A Rant: Stop the Corporate Speak and Use Plain Language

With plain language, every reader will comprehend your meanings, just as brightly as the sun shines through the forest.

Plain language enhances readability

In the graphic design world, when we are working on a layout and don’t have actual text to be used in the design, we use what is called Greeking. You know what it is – it’s that text that always reads, “Loreum ipsum…”  While it’s actually Latin, it serves as a placeholder, helping the designer determine how text will flow around objects in the design.

There are Loreum ipsum generators which provide paragraphs of Greeking for use in layouts. Someone even came out with a Corporate Ipsum generator. The Corporate Ipsum generator provides semi-intelligible text (as opposed to Latin) which is based on the corporate speak/gobbledegook which passes for language in the hallowed halls of some publically traded companies. This is a sample of Corporate Ipsum:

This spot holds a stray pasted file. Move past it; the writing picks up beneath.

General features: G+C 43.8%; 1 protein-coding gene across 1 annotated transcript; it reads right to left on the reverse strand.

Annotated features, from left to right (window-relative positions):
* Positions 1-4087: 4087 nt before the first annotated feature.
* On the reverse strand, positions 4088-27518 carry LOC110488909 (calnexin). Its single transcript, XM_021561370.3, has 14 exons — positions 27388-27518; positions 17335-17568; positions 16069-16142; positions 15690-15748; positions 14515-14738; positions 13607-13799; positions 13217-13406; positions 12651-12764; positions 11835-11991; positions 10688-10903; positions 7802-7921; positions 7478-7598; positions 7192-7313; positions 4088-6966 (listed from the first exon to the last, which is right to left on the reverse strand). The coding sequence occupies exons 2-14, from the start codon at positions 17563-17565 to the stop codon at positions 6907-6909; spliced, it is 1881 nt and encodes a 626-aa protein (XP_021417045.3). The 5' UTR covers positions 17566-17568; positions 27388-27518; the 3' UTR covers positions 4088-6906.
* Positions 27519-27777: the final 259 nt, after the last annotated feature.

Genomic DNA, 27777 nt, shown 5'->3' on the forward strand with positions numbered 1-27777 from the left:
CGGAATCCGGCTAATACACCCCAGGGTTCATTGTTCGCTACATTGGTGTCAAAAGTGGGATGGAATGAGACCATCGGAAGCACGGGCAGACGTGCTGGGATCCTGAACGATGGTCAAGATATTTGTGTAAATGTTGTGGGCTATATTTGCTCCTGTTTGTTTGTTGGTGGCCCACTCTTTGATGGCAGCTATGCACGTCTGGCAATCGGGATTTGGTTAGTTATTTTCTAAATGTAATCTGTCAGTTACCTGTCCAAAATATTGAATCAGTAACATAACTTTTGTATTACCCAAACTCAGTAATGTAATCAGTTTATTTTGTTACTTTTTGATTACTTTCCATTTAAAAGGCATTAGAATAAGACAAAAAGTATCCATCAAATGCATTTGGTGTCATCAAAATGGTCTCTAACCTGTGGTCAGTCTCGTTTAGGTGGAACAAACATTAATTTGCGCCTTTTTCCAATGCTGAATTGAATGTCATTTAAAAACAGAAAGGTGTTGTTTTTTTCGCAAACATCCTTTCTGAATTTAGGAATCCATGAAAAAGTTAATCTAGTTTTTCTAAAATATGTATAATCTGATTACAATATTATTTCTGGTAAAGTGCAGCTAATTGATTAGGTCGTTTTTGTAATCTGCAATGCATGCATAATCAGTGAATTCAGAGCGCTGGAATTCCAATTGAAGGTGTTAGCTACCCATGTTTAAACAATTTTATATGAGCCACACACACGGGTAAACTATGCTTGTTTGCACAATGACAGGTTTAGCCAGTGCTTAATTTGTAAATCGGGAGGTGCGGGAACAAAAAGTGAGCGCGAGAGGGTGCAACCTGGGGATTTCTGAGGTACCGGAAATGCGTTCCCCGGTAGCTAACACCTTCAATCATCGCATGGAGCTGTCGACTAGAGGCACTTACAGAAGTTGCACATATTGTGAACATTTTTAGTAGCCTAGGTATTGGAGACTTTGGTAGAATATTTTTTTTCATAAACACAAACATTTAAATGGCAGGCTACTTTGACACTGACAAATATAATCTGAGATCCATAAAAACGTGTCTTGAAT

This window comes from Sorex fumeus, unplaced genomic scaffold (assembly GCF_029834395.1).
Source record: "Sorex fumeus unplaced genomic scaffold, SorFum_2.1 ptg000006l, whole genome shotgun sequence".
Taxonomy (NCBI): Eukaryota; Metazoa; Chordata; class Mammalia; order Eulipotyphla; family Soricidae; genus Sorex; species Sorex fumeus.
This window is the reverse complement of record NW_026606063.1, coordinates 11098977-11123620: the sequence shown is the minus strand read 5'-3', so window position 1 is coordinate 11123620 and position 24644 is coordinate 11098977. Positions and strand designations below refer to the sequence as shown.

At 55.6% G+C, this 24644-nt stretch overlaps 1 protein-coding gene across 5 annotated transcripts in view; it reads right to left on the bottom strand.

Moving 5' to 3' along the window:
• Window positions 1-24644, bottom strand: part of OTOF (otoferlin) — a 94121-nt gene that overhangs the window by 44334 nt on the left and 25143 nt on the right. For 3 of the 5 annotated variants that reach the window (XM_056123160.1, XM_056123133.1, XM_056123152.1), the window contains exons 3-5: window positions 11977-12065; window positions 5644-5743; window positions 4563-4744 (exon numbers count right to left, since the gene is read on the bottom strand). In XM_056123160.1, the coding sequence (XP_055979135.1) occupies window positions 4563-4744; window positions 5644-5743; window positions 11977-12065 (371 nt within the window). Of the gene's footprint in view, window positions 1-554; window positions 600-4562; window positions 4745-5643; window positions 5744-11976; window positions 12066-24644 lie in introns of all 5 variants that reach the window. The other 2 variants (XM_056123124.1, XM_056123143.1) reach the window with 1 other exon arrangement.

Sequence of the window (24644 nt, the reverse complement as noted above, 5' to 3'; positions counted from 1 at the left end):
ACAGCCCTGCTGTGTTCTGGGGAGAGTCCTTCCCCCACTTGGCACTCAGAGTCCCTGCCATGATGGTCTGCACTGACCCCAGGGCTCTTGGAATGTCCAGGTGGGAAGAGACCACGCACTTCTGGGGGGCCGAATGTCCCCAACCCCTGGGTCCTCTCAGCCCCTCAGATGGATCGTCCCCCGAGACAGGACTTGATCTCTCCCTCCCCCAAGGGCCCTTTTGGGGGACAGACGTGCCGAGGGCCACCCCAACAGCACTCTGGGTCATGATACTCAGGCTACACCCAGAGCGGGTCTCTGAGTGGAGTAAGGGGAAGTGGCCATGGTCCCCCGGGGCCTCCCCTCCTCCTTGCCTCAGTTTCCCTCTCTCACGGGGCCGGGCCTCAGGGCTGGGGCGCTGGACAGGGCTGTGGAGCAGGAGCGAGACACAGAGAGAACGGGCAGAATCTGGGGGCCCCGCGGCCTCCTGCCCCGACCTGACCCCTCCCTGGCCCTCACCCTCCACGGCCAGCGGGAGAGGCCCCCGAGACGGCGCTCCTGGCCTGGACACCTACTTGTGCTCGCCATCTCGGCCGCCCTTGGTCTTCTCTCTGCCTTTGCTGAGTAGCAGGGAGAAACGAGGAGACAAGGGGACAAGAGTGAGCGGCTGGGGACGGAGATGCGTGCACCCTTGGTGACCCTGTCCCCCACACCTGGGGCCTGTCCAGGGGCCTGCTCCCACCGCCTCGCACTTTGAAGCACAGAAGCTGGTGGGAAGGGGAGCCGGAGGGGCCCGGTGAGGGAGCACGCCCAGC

Dynamically brand technically sound manufactured products rather than multifunctional vortals. Assertively recaptiualize multidisciplinary internal or “organic” sources after extensive total linkage. Energistically disseminate extensible leadership rather than e-business internal or “organic” sources. Energistically incentivize seamless supply chains and future-proof expertise. Holisticly negotiate leading-edge processes whereas open-source systems. Authoritatively pontificate out-of-the-box e-tailers for functional “outside the box” thinking. Quickly morph principle-centered metrics without e-business deliverables. Collaboratively repurpose visionary outsourcing with scalable imperatives.